GPs opportunistically offering patients the chance to attend a weight loss programme in a routine consultation is effective and only takes 30 seconds of GP time, a study in the Lancet has found.
The randomised trial by researchers from the University of Oxford included almost 2,000 patients attending a consultation unrelated to weight loss and found that those offered a 12 week weight management referral lost on average 1.43kg more than those who weren’t.
The authors concluded that GPs should not be concerned about discussing a patient’s weight with them.
The study involved 137 GPs and 1,882 patients in the south of England with participants having a BMI of at least 30 (or 25 if of Asian ethnicity) and a raised body fat percentage.
At the end of the consultation, half of the participants were offered a 12 week weight management referral while the other half were advised that losing weight would benefit their health. Both these interventions lasted 30 seconds.
For who accepted the referral to the weight management programme (which was free on the NHS), the GP ensured the first appointment was made and offered follow up.
Both groups of patients lost weight 12 months later, but those in the referral group lost on average 1.43kg more than those in the control group (2.43kg compared to 1.04kg).
Around 77% of those offered the weight management treatment agreed to take part, and 40% of those offered it attended.
In total, 81% of people in both groups found the intervention appropriate and helpful. Over the course of the study, a similar proportion of both groups had taken some action to lose weight, but five times more people in the referral group (54%) took effective action than in the control group (11%).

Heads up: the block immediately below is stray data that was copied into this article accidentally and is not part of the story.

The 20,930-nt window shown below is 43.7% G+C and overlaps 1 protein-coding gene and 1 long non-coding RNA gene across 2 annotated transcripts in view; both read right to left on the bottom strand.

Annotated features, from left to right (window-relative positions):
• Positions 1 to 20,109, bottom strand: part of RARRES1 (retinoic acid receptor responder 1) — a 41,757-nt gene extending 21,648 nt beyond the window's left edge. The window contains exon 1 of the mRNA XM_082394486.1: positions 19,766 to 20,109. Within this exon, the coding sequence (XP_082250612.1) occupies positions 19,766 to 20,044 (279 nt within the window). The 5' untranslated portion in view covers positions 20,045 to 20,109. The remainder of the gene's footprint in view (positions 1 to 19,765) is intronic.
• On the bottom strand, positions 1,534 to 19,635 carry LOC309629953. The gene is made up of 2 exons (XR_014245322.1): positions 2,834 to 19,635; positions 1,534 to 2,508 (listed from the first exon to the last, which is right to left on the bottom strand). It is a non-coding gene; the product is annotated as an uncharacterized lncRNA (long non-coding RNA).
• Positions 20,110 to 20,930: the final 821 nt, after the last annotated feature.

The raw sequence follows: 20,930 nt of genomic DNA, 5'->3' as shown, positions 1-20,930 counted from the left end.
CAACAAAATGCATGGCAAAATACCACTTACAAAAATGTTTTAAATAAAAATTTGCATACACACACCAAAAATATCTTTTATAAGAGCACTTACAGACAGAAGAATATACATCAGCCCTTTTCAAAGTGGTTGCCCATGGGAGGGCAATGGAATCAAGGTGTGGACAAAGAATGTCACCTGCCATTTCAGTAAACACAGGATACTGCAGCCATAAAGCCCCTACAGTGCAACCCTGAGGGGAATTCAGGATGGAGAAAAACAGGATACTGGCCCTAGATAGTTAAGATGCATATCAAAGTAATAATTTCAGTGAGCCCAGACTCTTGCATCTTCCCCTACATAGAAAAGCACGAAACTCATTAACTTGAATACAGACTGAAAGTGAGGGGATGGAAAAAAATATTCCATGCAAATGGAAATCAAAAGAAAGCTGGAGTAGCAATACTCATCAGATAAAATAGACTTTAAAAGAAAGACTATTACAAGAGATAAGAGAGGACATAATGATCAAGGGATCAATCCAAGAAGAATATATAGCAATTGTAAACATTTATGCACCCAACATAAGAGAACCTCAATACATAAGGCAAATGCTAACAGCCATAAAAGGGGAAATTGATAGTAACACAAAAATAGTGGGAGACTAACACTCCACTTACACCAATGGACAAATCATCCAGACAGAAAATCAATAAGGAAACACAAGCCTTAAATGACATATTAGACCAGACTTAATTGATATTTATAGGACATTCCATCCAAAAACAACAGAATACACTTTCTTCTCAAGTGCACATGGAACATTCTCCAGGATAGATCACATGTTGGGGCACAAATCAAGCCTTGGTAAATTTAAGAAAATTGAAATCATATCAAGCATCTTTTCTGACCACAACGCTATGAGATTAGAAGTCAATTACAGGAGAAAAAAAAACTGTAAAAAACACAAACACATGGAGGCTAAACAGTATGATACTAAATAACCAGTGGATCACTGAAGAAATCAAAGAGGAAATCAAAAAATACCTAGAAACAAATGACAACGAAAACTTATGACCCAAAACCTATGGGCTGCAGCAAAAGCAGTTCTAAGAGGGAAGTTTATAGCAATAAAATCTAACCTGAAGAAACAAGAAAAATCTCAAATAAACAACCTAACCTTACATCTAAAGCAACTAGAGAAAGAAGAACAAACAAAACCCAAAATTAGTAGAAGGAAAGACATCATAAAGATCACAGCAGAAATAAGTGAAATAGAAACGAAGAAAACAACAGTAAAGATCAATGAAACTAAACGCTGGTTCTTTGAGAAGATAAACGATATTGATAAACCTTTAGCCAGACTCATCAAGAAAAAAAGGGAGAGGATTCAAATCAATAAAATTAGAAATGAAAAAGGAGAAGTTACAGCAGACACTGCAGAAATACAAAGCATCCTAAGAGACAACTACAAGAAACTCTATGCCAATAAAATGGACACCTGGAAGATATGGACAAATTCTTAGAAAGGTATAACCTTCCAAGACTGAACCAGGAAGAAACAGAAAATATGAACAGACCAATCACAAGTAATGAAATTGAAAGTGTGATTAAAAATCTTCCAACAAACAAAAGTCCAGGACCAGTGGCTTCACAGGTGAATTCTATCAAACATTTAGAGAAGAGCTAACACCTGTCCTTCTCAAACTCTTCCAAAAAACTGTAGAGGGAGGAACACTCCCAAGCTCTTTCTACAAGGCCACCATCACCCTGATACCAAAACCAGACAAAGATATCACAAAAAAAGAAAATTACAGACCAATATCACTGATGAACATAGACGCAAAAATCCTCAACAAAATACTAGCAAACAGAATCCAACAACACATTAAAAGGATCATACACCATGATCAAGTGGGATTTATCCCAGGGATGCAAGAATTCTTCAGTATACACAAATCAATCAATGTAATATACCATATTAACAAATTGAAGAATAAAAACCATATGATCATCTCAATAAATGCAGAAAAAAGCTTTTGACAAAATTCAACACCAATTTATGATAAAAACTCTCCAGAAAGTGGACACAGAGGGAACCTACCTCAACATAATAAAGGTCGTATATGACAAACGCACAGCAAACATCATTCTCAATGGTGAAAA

The authors said that this intervention was cost effective, saying the 30 seconds of GP time costs around £1.45, and the 12 week weight loss programme costs around £50.
Booking the place on the programme could be done by GP admin staff for £0.76 – the cost of the two minutes to take a convenient time and transfer voucher details. Overall, the cost per kg loss over the 12 months was about £16.
In the study the authors said that this is the first study approaching people opportunistically when people were not consulting about their weight. They said: ‘Guidelines recommend that physicians offer brief opportunistic interventions to patients who are obese, and, to our knowledge, this trial is the first to directly support these recommendations.’
Professor Paul Aveyard a GP and lead author of the paper based at the University of Oxford said: ‘Doctors can be concerned about offending their patients by discussing their weight, but evidence from this trial shows that they should be much less worried. Our study found that a brief, 30 second conversation, followed by help booking the first appointment onto a community weight loss programme, leads to weight loss and is welcomed by patients.’
He added: ‘On average, people consult their doctor five times a year meaning there is huge opportunity to deliver this low cost intervention on a large scale.’
Dr Imran Rafi, RCGP chair of clinical innovation and research, said: ‘Obesity related conditions – which are continuing to rise across the UK – cost the NHS billions every year, and if this scheme is low cost and effective, which this research claims it is, it makes sense to consider it on a wider scale. However, the costs and benefits should be constantly evaluated in terms of patient care and the wider NHS.
‘We must understand that while some patients in this study did benefit from a referral to a weight loss programme, it won’t work for everyone and shouldn’t be considered as a blanket solution to curb growing levels of obesity.’